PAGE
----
38 of 38 people found the following review helpful
on 21 October 2001
This book suits the general reader with no background knowledge. It also has notes and references to other books to suit the specialist. It tells a good story of the arrival of Christianity in China in AD 635, about the same time as Augustine arrived bringing Christianity to England. It gives new translations of the early religious writings (Sutras) of Chinese Christianity, written when in England the venerable Bede was at work. The Sutras have been known since the 1920s but Martin Palmer and his team of translators connect them with recent archaeological discoveries to make for the first time a coherent story.
Why is this book of interest to us at the other end of the world in Britain? The Jesus Sutras shows how the first Christian teachings in China expressed the original ideas in the life of Jesus through the culture of China such as Buddhism and Taoism. Archaeological discoveries show Christian symbols fused with eastern dragons and lotus flowers. The theology presents Jesus as a way to freedom from the inevitable round of reincarnation and suffering which dominated that society. This Christianity is vegetarian, anti-slavery and killing in any way, gives equality to male and female and tells people that they are basically good. And it lives contended alongside other faiths.
Compare this with the Christianity of the same time in England. The original ideas in the life of Jesus are expressed through Greek and Roman culture, Christian symbols fuse with strange beasts and designs of Celtic art as can be seen in the Lindisfarne gospels. This Christianity accepts the warfare, slavery and male dominance of western society. It tells people that they are basically bad because of Adam and Eve and "original sin". And it seeks to be the only religion.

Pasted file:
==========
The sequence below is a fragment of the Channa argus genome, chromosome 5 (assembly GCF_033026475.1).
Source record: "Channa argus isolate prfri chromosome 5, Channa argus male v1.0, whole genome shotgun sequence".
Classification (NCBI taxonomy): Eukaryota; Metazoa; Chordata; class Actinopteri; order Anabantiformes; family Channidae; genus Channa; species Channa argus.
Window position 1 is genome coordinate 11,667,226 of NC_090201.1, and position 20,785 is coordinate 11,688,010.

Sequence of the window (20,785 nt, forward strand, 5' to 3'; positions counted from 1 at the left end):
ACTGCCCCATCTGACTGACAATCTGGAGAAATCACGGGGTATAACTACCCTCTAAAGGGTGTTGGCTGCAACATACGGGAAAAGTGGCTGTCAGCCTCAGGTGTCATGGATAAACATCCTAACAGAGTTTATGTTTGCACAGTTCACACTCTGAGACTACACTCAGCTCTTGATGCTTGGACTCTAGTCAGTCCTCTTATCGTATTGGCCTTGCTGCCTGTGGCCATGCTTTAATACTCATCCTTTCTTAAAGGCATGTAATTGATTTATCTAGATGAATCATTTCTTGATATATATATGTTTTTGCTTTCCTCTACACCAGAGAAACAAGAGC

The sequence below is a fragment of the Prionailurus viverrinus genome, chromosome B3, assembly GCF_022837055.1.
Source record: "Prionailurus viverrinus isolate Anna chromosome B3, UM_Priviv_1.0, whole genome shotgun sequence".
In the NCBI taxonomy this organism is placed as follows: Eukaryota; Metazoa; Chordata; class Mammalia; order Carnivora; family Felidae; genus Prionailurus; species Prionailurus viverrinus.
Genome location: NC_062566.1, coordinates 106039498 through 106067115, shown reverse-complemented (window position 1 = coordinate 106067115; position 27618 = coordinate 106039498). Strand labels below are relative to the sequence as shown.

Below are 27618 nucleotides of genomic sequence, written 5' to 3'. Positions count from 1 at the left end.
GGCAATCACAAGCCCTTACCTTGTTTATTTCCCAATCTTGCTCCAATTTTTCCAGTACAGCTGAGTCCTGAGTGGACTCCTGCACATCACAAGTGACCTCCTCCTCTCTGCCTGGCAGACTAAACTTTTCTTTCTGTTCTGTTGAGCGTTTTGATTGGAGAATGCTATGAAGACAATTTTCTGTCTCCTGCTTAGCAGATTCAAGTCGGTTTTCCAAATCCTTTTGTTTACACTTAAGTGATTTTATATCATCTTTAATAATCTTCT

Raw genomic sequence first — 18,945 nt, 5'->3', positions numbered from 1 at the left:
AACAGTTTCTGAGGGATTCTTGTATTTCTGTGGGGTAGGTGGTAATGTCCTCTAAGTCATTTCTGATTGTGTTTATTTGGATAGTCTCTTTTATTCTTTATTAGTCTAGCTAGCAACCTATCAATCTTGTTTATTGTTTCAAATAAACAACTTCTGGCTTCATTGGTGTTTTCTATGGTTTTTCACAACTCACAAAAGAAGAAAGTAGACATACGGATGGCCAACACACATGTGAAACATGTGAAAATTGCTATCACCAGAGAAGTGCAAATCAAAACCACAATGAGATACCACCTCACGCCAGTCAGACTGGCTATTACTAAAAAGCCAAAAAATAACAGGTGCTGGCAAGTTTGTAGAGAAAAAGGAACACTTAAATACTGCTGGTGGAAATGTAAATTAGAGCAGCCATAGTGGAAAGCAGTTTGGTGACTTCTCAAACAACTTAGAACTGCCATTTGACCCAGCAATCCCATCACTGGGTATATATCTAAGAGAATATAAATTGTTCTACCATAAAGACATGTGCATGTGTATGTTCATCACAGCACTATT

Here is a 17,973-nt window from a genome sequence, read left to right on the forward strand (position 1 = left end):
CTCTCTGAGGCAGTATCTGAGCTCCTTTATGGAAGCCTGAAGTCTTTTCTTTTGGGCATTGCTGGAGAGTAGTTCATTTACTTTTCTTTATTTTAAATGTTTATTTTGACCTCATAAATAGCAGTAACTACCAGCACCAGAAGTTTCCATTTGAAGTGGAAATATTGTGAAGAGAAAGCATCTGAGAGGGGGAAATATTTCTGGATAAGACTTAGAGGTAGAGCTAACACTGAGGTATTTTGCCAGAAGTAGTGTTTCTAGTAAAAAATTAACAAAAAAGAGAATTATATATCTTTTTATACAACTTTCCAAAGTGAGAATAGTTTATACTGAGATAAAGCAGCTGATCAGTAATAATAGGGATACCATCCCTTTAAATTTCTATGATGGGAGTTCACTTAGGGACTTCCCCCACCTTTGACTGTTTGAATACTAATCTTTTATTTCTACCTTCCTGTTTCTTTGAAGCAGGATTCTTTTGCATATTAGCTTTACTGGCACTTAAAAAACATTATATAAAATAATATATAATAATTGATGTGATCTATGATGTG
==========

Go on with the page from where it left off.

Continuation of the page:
At the time of the Jesus Sutras Christianity was an eastern religion; there were more Christians east of the Holy Land than there were to the west. But there had been a theological argument over the nature of Christ so that the west disconnected itself from the eastern Christians and labelled them Nestorian heretics. There was also the political split between the western idea of Christianity run as the Roman Empire had been and the east where different areas (Indian, Persia, Tibet, China) had always been politically independent.
This book is of interest to us in Britain because it asks whether our Christianity is home grown and best suited to us. Or may it have distortions which are harmful to us of the original ideas in the life of Jesus? If so may early Chinese Christianity correct these distortions? I have been brought up so that the Jesus Sutras at first reading seem distorted. And I lived in China as a child of Christian missionaries.
Read the book and see what you think. And get into the story so that you can follow it as it unfolds in the future, with more archaeological discoveries and possibly more early documents.
4 of 5 people found the following review helpful
on 3 February 2012
The Christian texts reproduced in this book are well worth reading, and Palmer should be commended for making them readily available; but I do hope that nobody will take the book's central thesis seriously. Its author claims that the Nestorian missionaries in China artfully crafted a message that blended Eastern and Western spiritualism and merged Christ into Buddha. In fact, they did nothing of the sort. Rather, they were orthodox Christians who pointedly distinguished themselves from both the Taoists and the Buddhists.
We only need to glance at the evidence provided by the Nestorian Stele, the famous stone tablet erected by China's Christians in the Chinese capital Xian in 781, to realise that Palmer's reconstruction is fanciful. The image carved on the stele's headpiece shows the Christian cross raised in triumph above the symbols of Taoism and Buddhism. The stele's inscription also claims that the Christian priest Yazdbuzid outdid Xian's Buddhists in acts of charity: 'The Buddhists pride themselves on their purity, but their finest deeds cannot rival the merit of this white-robed priest of the brilliant teaching.' Other, equally telling, examples of Christian competitiveness could readily be cited.
I am pleased that Palmer's book has helped to popularise the Nestorian texts from China, but his syncretist interpretation of their significance is a New Age fantasy. Indeed, I have said as much in my recently-published history of the Church of the East, 'The Martyred Church'. We need a scholarly translation and commentary on the surviving Christian texts from Tang China which recognises them for what they are: Christian devotional works, not Buddhist sutras (Palmer's thoroughly misleading translation of the Chinese word ching). Only then will we be able to view the Nestorians in China as they really were: orthodox Christians preaching orthodox Christianity.
1 of 2 people found the following review helpful
on 11 July 2010
Very interesting and instructive. I learned a lot about Nestorian missionary work in the East, especially in China.